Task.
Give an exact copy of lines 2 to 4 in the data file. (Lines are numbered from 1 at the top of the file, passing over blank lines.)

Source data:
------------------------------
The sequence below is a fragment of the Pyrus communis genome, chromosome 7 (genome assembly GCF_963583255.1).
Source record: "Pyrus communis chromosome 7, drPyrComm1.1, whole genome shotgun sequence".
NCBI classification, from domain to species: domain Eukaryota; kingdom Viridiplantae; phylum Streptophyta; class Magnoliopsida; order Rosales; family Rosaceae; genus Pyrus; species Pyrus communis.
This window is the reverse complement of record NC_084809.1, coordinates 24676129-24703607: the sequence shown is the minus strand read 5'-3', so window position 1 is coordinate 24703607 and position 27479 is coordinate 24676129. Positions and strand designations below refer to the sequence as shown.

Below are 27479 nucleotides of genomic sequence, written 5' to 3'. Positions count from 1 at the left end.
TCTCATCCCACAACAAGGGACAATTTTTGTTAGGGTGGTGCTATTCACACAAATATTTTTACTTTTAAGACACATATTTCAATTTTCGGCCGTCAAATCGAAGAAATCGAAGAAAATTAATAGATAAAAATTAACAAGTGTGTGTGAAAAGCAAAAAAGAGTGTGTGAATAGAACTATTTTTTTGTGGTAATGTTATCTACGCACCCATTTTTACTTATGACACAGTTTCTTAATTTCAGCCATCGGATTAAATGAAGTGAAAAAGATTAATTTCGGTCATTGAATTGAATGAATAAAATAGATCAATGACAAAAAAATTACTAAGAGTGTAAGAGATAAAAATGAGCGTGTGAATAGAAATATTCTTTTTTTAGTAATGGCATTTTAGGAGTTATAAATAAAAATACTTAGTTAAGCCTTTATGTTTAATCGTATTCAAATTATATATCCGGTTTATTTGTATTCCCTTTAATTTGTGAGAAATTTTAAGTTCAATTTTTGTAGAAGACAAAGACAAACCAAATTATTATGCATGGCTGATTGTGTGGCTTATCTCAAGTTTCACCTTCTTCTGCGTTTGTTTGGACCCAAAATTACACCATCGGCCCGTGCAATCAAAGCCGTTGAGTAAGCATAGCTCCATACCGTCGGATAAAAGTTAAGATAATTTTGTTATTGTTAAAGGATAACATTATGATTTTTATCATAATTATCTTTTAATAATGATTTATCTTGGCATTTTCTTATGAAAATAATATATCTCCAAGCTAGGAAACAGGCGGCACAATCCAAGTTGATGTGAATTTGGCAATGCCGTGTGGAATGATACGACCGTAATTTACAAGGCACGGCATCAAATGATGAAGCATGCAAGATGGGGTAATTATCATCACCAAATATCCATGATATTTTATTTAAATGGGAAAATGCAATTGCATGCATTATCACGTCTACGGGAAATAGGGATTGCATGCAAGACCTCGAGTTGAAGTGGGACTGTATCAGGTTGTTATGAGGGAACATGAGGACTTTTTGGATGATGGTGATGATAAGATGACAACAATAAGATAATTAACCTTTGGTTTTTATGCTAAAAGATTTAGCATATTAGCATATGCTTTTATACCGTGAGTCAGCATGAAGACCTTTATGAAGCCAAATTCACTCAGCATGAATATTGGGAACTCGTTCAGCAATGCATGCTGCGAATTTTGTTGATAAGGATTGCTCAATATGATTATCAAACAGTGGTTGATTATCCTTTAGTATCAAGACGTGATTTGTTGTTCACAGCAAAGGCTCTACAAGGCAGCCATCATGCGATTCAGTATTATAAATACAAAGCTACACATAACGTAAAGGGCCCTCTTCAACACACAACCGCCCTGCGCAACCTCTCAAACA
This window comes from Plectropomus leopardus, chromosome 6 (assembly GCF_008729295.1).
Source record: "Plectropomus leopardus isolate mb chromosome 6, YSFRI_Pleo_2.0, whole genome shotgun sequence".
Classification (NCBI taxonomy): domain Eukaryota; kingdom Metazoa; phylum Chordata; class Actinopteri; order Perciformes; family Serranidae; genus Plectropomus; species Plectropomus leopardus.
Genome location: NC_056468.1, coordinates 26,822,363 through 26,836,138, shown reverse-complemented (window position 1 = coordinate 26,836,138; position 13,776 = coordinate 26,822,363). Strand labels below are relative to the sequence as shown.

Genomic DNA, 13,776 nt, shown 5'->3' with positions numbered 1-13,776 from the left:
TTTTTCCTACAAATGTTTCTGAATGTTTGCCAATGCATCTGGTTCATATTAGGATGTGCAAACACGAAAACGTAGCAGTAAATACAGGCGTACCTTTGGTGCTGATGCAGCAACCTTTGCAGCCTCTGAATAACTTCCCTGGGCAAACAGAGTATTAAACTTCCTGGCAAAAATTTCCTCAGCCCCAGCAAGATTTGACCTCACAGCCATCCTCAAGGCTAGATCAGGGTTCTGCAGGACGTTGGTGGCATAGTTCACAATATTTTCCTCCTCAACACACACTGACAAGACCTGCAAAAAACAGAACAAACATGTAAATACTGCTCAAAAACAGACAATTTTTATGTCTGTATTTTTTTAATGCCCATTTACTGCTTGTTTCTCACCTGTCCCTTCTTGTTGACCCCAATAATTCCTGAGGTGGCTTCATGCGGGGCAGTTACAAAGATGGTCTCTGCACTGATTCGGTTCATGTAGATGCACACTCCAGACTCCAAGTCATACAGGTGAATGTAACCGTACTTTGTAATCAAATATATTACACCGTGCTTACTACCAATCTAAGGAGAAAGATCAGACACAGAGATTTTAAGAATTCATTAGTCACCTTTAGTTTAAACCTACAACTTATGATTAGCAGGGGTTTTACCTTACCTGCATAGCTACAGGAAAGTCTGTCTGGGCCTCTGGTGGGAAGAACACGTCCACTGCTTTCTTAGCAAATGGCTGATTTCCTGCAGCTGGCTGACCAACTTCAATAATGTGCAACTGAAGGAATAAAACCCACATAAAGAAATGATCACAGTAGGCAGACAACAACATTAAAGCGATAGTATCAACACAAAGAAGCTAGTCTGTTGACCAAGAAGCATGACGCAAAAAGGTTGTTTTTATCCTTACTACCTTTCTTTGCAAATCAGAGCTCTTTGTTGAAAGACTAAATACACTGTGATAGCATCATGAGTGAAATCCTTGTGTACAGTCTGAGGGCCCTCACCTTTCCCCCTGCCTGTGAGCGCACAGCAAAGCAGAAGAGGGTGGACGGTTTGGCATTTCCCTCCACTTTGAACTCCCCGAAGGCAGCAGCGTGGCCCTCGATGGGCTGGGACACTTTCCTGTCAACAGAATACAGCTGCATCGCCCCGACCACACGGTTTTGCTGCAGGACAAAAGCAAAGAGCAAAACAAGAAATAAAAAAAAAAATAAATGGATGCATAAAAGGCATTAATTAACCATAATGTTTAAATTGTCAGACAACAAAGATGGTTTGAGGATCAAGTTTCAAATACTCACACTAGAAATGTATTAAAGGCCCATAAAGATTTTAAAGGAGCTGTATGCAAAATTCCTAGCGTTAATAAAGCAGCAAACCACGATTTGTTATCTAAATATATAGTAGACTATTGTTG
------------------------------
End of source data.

Source record: "Pyrus communis chromosome 7, drPyrComm1.1, whole genome shotgun sequence".
NCBI classification, from domain to species: domain Eukaryota; kingdom Viridiplantae; phylum Streptophyta; class Magnoliopsida; order Rosales; family Rosaceae; genus Pyrus; species Pyrus communis.
This window is the reverse complement of record NC_084809.1, coordinates 24676129-24703607: the sequence shown is the minus strand read 5'-3', so window position 1 is coordinate 24703607 and position 27479 is coordinate 24676129. Positions and strand designations below refer to the sequence as shown.